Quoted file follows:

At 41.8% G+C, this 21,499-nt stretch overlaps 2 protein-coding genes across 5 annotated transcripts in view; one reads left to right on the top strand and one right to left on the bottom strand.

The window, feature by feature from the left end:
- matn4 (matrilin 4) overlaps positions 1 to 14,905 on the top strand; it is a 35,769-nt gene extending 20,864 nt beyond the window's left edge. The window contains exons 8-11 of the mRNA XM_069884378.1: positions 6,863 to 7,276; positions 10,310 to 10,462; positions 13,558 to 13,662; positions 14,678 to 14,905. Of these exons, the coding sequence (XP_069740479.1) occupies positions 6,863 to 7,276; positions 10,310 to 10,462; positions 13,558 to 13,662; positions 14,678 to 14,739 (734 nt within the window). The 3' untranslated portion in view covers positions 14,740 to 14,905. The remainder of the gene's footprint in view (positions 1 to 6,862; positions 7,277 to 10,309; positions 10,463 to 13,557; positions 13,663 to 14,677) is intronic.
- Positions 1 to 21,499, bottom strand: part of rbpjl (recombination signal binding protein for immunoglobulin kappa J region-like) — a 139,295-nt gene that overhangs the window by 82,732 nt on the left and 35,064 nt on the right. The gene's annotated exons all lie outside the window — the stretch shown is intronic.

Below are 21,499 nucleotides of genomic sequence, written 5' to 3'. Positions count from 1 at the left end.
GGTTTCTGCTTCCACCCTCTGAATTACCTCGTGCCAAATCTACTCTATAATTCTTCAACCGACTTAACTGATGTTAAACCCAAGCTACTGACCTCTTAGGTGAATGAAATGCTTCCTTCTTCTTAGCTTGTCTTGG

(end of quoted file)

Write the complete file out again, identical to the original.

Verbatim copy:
At 41.8% G+C, this 21,499-nt stretch overlaps 2 protein-coding genes across 5 annotated transcripts in view; one reads left to right on the top strand and one right to left on the bottom strand.

The window, feature by feature from the left end:
- matn4 (matrilin 4) overlaps positions 1 to 14,905 on the top strand; it is a 35,769-nt gene extending 20,864 nt beyond the window's left edge. The window contains exons 8-11 of the mRNA XM_069884378.1: positions 6,863 to 7,276; positions 10,310 to 10,462; positions 13,558 to 13,662; positions 14,678 to 14,905. Of these exons, the coding sequence (XP_069740479.1) occupies positions 6,863 to 7,276; positions 10,310 to 10,462; positions 13,558 to 13,662; positions 14,678 to 14,739 (734 nt within the window). The 3' untranslated portion in view covers positions 14,740 to 14,905. The remainder of the gene's footprint in view (positions 1 to 6,862; positions 7,277 to 10,309; positions 10,463 to 13,557; positions 13,663 to 14,677) is intronic.
- Positions 1 to 21,499, bottom strand: part of rbpjl (recombination signal binding protein for immunoglobulin kappa J region-like) — a 139,295-nt gene that overhangs the window by 82,732 nt on the left and 35,064 nt on the right. The gene's annotated exons all lie outside the window — the stretch shown is intronic.

Below are 21,499 nucleotides of genomic sequence, written 5' to 3'. Positions count from 1 at the left end.
GGTTTCTGCTTCCACCCTCTGAATTACCTCGTGCCAAATCTACTCTATAATTCTTCAACCGACTTAACTGATGTTAAACCCAAGCTACTGACCTCTTAGGTGAATGAAATGCTTCCTTCTTCTTAGCTTGTCTTGG